Then he asked the question, how many know someone who's died from AIDS? And not a single person raised their hand. So this is a very different disease from the '80s, but it is still a very serious disease, and we've got to do more, and come up with more innovative and creative ways to get people to understand that this disease is not over.

There is no cure. There's no vaccine. And so we've got to continue to promote safer sex, and engage in prevention that allows people that are negative to stay negative and at the same time, increase our testing efforts to find those positive people and get them into treatment and care.

CONAN: Rachel, thanks very much for the call. We're sorry for your losses.

RACHEL: Thank you.

CONAN: Joining us now by phone from Seattle is Pepper Schwartz, a professor of sociology at the University of Washington in Seattle; the sex, love and relationship ambassador for AARP. Nice to have you with us today.

PEPPER SCHWARTZ: Thank you, it's great to be here.

CONAN: And we asked you to come on because we've read that a lot of older Americans don't think they're vulnerable to HIV/AIDS.

SCHWARTZ: I know. It's true, and it's scary. One of the things AARP does is acknowledge the sexuality of people over 50, and try to provide both safety and information at and in various ways, to our LGBT community at Pride - www.orgpride, to everyone at The Naked Truth and in the magazine, and in our Hispanic magazine.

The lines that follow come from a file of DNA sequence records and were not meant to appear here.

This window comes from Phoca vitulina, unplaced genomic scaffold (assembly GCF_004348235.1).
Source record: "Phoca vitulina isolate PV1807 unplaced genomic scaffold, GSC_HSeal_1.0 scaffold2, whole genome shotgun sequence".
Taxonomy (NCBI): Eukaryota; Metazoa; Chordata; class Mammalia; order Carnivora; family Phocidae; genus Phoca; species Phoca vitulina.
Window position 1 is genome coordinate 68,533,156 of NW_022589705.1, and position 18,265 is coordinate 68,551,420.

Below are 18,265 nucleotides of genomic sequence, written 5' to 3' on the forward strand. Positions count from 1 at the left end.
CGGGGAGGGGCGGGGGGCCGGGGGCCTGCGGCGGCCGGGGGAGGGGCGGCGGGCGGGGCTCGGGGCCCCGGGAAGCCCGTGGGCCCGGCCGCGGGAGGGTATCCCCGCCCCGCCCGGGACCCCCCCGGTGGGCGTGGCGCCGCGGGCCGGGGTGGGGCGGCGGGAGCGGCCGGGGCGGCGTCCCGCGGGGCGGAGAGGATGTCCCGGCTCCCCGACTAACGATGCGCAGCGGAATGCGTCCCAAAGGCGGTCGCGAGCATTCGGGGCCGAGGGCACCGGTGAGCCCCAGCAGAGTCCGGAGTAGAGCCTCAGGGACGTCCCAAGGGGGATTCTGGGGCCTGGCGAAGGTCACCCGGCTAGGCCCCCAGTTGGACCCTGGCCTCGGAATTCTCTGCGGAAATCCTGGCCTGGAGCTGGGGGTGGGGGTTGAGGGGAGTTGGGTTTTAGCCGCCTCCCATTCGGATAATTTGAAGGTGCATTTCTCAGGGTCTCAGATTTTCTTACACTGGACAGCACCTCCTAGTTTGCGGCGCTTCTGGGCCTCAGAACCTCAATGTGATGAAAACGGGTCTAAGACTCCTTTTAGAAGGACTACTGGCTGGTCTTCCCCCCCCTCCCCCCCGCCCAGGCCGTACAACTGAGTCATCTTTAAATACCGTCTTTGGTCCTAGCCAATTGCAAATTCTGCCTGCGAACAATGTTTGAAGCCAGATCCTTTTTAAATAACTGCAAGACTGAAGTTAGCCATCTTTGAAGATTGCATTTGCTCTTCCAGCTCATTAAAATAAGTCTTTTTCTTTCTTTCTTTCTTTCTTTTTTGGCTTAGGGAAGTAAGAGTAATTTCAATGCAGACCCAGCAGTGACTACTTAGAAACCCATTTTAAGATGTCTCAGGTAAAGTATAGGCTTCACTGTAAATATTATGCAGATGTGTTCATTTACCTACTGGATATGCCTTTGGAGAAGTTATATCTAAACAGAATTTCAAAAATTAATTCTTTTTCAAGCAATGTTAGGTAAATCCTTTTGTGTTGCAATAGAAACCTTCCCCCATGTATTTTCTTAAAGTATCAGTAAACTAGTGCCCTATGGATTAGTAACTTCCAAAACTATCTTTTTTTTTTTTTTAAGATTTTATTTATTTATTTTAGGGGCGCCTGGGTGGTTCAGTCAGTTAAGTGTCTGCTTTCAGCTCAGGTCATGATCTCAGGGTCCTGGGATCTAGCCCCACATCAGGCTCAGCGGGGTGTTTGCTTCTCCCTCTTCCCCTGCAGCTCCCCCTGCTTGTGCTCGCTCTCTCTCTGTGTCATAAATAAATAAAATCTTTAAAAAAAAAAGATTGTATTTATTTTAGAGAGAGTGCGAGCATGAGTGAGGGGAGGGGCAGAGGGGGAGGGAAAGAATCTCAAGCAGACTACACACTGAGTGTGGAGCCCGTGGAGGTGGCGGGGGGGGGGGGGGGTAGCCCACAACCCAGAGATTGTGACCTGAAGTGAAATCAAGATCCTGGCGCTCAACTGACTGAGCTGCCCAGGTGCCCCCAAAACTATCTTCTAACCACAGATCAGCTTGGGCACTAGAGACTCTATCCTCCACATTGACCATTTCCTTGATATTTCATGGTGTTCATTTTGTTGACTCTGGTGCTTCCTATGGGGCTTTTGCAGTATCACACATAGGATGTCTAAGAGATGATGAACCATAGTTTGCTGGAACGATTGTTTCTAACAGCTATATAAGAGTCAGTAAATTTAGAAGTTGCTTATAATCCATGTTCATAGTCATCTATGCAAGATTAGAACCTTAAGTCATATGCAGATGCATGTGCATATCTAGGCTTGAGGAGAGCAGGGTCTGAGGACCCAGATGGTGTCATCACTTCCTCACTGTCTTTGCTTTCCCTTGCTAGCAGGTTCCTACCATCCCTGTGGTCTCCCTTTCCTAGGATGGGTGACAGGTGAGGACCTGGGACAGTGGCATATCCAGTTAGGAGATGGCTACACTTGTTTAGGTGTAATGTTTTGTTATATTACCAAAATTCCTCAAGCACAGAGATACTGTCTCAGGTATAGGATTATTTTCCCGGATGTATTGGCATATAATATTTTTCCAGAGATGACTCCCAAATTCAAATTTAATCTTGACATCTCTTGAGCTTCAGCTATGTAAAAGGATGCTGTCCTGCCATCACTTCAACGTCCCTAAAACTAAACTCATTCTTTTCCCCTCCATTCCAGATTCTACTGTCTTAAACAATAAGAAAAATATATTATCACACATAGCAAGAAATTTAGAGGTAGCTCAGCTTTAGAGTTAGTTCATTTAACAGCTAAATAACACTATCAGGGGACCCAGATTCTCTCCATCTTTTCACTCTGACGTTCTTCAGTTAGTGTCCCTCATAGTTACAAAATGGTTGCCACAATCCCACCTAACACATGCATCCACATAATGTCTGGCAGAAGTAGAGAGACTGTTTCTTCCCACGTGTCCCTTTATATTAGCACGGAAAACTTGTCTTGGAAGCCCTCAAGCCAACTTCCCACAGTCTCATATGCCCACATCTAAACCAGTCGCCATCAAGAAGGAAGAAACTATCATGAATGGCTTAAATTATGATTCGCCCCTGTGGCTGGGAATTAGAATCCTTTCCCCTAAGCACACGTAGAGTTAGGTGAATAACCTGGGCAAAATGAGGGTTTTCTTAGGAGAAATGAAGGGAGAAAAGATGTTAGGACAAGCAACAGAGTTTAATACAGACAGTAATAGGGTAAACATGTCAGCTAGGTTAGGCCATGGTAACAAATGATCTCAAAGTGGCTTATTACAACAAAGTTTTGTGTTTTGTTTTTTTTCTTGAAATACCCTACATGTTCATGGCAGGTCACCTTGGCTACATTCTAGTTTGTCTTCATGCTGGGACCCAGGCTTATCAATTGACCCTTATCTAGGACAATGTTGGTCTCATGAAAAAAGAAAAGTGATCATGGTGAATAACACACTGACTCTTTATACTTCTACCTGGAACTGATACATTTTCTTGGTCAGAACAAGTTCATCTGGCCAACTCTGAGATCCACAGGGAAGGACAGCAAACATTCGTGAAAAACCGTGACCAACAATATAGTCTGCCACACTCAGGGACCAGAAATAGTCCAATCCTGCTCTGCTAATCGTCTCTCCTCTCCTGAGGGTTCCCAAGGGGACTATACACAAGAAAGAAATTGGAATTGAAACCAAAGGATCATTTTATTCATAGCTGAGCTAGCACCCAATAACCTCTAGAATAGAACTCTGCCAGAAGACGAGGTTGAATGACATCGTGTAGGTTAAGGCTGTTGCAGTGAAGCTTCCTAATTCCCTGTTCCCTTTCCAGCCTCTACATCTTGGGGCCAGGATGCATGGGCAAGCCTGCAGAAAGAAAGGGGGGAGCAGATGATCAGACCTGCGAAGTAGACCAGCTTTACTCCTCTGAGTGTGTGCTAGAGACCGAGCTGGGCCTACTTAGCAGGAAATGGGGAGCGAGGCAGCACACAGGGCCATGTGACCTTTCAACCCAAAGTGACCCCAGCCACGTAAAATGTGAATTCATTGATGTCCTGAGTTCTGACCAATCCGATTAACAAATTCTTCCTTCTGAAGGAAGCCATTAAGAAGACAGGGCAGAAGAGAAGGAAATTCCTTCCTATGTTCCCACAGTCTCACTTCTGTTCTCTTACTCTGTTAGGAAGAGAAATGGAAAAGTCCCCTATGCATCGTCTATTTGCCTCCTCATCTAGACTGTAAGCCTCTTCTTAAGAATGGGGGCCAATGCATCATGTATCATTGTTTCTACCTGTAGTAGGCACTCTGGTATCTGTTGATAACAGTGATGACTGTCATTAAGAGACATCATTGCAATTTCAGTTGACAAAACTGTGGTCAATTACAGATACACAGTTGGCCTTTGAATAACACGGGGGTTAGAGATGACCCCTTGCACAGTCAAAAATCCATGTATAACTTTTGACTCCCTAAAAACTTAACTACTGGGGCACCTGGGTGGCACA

And the reason we try all this is because we did a study in 2010. And in the heterosexual community, only 12 percent of the men who were single and out there dating said they used a condoms sometimes; always, usually. And only about a third of the women use it always or usually.

Now, it's true that the disease of HIV is not as present in this community, but it is not absent. And so I think we have stepped up our efforts to say: You are not immune. If you are out there having sex, you need to protect yourself, and we want to give all these resources for people to do it.

CONAN: And do you get a lot of questions from readers about condom use?

SCHWARTZ: At, Pride has just opened up. It's a new portal looking, in a sense celebrating, the pride month. At my column, The Naked Truth, on our portal, I do get quite a few - not as much as I'd like, actually. I write more columns than I'm asked for about condoms because, you know, most of our people, they either have lost a partner through divorce after very long marriages, or death.

They don't really know what to do in the dating world. We try and help them get tools about how to negotiate sexuality and enjoy it. We have a lot of series going on now - how sex can be great, and how we can make it even better as we get older. We don't want to be sex negative, but we want to be sex safe. And so we forge ahead with information whether or not we get asked.


CONAN: The stigmas and taboos that Vallerie Wagner was talking about in communities of color, among younger people, those exist amongst older people, too, I suspect.

SCHWARTZ: Oh my goodness, and I think the way they deal with sexuality and some of the inherited taboos about doing it, doing it with someone new, negotiating a condom, is not to do anything, not to deal with it because even though they're older, in some ways they're less experienced.

The baby boom generation did go through a very different generation than people who are over 65. So there are some differences between the people who are between late 40s and 65, and people who are older. But, you know, this is not a sex-positive nation, and we don't teach people how to negotiate for their health and pleasure, either.